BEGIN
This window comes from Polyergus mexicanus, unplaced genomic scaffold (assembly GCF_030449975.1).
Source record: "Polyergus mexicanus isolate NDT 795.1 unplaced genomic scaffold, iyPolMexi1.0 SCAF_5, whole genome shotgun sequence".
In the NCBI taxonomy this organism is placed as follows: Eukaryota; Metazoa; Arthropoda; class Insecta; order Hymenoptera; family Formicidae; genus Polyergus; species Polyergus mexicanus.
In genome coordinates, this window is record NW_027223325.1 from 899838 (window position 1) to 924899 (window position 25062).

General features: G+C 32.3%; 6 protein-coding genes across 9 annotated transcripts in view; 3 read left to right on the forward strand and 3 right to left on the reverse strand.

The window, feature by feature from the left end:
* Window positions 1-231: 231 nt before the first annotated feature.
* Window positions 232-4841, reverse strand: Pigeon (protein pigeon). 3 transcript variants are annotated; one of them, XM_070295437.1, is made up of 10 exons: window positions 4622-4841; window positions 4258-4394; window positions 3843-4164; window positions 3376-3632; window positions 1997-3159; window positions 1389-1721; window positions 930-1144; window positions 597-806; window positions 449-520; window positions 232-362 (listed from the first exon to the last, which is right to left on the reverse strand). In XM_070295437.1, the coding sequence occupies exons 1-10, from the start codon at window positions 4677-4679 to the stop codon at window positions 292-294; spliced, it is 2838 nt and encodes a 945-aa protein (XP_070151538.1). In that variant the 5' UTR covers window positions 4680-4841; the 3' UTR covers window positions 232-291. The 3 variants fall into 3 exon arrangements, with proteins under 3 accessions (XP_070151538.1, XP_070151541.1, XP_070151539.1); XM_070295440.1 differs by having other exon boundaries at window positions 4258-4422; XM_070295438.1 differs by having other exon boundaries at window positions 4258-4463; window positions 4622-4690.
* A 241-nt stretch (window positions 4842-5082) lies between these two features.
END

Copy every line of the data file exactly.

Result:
This window comes from Polyergus mexicanus, unplaced genomic scaffold (assembly GCF_030449975.1).
Source record: "Polyergus mexicanus isolate NDT 795.1 unplaced genomic scaffold, iyPolMexi1.0 SCAF_5, whole genome shotgun sequence".
In the NCBI taxonomy this organism is placed as follows: Eukaryota; Metazoa; Arthropoda; class Insecta; order Hymenoptera; family Formicidae; genus Polyergus; species Polyergus mexicanus.
In genome coordinates, this window is record NW_027223325.1 from 899838 (window position 1) to 924899 (window position 25062).

General features: G+C 32.3%; 6 protein-coding genes across 9 annotated transcripts in view; 3 read left to right on the forward strand and 3 right to left on the reverse strand.

The window, feature by feature from the left end:
* Window positions 1-231: 231 nt before the first annotated feature.
* Window positions 232-4841, reverse strand: Pigeon (protein pigeon). 3 transcript variants are annotated; one of them, XM_070295437.1, is made up of 10 exons: window positions 4622-4841; window positions 4258-4394; window positions 3843-4164; window positions 3376-3632; window positions 1997-3159; window positions 1389-1721; window positions 930-1144; window positions 597-806; window positions 449-520; window positions 232-362 (listed from the first exon to the last, which is right to left on the reverse strand). In XM_070295437.1, the coding sequence occupies exons 1-10, from the start codon at window positions 4677-4679 to the stop codon at window positions 292-294; spliced, it is 2838 nt and encodes a 945-aa protein (XP_070151538.1). In that variant the 5' UTR covers window positions 4680-4841; the 3' UTR covers window positions 232-291. The 3 variants fall into 3 exon arrangements, with proteins under 3 accessions (XP_070151538.1, XP_070151541.1, XP_070151539.1); XM_070295440.1 differs by having other exon boundaries at window positions 4258-4422; XM_070295438.1 differs by having other exon boundaries at window positions 4258-4463; window positions 4622-4690.
* A 241-nt stretch (window positions 4842-5082) lies between these two features.